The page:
Lesson 1: Commit to cross-sector collaboration.
In forming the DRFC, stakeholders drafted a vision and signed an agreement outlining the concept of a cross-sector collaboration. The agreement established a commitment on the part of signatories to exert their utmost efforts to transform the vision into a tangible project. It fostered an awareness that fundraising activities and political will were essential for realization of the vision. The agreement allowed signatories to experience a sense of project ownership, and it conveyed a clear message to potential investors that the vision would indeed come to fruition. A vision and agreement to cross-sector collaboration will also be necessary to transform the Guadalupe River Park (GRP).
Lesson 2: Strive for stakeholder diversity.
The DRFC has worked hard to incorporate all relevant input from the community. The conservancy owes its sustainability in large part to stakeholder diversity. One-third of board members are women, and another third represent racial minorities.
Although the Guadalupe River Park Conservancy (GRPC) has an effective board, a broad stakeholder group that advocates for all the park’s users is needed. With so much of the current conversation about GRP relating to people experiencing homelessness, it's easy to overlook that many of the issues the park faces pre-date the influx of unhoused folks by many years. The notion that the park’s problems would be remedied if that population was no longer in the area is misguided. Instead, strategies that address the needs of the park itself should be considered while a realistic plan for serving the needs of unhoused people is developed.
Lesson 3: Plan for a long-term fundraising effort.
Despite Detroit’s well documented economic woes, the DRFC has never wavered in its dedication to pursuing funding to realize its vision of the Detroit Riverfront. Philanthropic organizations, corporate sponsors, and public entities all played crucial roles in providing the initial and ongoing funding for the project. The City of Detroit has provided financial resources and has collaborated on planning and development efforts. The State of Michigan has also allocated funds to support various phases of the riverfront revitalization project. Neither the DRFC nor the city could have pursued this project alone.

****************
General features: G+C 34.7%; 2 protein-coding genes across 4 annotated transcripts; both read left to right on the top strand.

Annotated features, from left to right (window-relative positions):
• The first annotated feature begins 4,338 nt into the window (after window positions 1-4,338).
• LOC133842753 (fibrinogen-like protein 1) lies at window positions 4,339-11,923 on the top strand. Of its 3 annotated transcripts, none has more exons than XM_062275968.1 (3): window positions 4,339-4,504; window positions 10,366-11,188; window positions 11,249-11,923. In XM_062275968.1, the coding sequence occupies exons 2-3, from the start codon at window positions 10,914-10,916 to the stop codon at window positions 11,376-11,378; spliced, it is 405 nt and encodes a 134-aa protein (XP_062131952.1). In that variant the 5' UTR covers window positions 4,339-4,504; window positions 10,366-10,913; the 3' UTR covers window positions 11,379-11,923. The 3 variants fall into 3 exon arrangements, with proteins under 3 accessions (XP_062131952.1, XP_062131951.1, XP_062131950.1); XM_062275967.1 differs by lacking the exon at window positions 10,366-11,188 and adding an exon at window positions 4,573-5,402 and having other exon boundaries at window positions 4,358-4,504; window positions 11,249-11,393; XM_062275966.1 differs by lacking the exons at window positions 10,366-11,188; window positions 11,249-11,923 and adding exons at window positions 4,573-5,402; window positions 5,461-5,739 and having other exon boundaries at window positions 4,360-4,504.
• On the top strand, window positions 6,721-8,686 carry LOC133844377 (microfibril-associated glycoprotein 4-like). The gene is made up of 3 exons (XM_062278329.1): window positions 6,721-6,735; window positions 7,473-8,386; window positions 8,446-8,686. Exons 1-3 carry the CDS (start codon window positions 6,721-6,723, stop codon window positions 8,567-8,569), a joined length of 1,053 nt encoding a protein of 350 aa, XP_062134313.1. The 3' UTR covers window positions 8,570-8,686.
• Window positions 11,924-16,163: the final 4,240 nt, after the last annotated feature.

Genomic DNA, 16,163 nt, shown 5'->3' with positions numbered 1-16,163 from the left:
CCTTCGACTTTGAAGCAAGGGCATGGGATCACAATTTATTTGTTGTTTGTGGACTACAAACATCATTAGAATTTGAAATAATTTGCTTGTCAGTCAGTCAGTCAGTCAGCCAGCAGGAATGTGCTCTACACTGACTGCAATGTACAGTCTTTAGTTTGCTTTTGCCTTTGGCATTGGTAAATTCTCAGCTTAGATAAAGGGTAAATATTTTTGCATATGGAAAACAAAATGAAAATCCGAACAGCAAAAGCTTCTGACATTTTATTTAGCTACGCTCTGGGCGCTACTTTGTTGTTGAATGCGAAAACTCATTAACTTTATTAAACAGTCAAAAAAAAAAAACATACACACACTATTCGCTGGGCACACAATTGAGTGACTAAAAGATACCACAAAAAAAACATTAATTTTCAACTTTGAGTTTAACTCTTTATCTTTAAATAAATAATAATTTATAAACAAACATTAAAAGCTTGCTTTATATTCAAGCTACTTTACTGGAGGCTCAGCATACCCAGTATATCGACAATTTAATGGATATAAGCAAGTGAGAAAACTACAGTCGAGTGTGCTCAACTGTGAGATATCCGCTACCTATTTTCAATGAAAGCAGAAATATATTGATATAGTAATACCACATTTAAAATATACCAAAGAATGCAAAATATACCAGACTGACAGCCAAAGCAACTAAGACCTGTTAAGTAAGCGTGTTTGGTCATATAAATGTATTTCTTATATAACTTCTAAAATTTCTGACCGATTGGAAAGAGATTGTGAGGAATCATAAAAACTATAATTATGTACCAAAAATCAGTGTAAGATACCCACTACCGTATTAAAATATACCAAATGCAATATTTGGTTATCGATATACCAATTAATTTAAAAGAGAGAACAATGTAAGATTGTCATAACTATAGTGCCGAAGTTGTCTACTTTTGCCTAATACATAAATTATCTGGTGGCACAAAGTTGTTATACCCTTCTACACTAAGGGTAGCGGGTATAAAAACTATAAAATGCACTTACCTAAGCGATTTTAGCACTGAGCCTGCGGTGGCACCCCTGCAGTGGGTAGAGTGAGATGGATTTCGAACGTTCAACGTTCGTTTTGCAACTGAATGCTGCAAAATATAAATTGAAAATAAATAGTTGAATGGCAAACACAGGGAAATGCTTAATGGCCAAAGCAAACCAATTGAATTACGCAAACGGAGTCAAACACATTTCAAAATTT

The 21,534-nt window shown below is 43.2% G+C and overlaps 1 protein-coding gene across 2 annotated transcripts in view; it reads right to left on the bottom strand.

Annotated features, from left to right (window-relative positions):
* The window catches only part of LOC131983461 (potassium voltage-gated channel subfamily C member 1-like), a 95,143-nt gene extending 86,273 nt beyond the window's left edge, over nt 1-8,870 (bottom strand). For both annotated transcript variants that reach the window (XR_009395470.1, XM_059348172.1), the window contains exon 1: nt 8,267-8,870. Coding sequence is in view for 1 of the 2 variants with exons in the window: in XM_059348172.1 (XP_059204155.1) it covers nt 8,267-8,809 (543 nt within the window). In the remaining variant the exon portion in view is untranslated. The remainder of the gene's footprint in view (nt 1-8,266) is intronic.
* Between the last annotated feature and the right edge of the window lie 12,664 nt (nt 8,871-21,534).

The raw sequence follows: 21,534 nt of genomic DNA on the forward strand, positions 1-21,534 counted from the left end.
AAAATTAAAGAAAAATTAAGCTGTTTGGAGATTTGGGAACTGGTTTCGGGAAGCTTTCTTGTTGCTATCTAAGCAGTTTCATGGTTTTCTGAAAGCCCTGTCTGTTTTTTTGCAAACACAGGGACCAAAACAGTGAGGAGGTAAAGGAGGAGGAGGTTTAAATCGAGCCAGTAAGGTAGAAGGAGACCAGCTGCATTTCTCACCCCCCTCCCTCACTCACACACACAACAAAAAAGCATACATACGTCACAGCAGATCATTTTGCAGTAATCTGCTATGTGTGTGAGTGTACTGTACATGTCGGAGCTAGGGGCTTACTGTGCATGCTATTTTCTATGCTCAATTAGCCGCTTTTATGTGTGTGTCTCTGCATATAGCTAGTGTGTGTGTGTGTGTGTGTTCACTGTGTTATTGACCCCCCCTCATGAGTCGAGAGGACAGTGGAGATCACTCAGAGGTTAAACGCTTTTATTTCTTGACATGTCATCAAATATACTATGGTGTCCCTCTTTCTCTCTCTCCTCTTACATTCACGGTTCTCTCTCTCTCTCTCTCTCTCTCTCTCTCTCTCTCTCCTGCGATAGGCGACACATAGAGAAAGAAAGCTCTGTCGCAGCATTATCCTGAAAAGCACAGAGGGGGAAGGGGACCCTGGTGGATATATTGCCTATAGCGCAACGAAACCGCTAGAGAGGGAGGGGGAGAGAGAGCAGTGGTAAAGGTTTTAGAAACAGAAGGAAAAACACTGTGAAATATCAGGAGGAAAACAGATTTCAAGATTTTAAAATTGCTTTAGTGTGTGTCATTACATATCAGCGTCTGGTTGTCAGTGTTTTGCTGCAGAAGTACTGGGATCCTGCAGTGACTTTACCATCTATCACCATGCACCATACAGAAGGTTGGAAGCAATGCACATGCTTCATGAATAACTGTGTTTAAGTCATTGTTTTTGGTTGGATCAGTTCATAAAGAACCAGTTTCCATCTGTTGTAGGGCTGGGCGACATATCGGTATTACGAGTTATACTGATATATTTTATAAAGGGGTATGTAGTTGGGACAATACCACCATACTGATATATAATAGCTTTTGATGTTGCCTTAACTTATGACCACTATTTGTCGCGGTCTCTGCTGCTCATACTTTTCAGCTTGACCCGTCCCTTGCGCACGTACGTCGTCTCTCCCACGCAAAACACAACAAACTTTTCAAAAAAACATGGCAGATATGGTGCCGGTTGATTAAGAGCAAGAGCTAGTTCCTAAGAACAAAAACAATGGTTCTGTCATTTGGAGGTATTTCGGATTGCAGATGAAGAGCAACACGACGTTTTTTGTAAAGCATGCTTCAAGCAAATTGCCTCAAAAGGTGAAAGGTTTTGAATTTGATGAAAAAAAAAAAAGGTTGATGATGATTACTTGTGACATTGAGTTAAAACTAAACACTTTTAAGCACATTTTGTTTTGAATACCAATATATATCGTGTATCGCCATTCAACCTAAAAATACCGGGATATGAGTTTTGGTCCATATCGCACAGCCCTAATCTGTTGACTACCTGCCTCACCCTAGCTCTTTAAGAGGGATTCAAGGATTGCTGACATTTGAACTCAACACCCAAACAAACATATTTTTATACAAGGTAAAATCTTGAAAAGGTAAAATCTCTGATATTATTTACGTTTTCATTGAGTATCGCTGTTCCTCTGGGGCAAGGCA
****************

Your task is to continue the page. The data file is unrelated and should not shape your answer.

Transforming GRP will require the collaboration of the public, private, and philanthropic sectors and the identification of community and political champions.
Lesson 4: If possible, jumpstart redevelopment with one or more large investments.
The successful redevelopment of Detroit’s riverfront is difficult to imagine without initial massive investments from General Motors and the Kresge Foundation. Those investments signaled a commitment that attracted other funders. And they allowed much to be accomplished in a relatively short time, which also attracted funders.
Similarly large investments are needed to transform GRP. Piecemeal investments will never be sufficient to bring about significant improvements to a park as large and complex as GRP. A priority of the proposed GRP stakeholder group should be securing one or more multi-million dollar investments.
GRP has already benefited from redevelopment efforts, but its full potential has yet to be realized. The Detroit Riverfront should be an inspiration for its transformation, and the efforts of the DRFC, an example for achieving that transformation.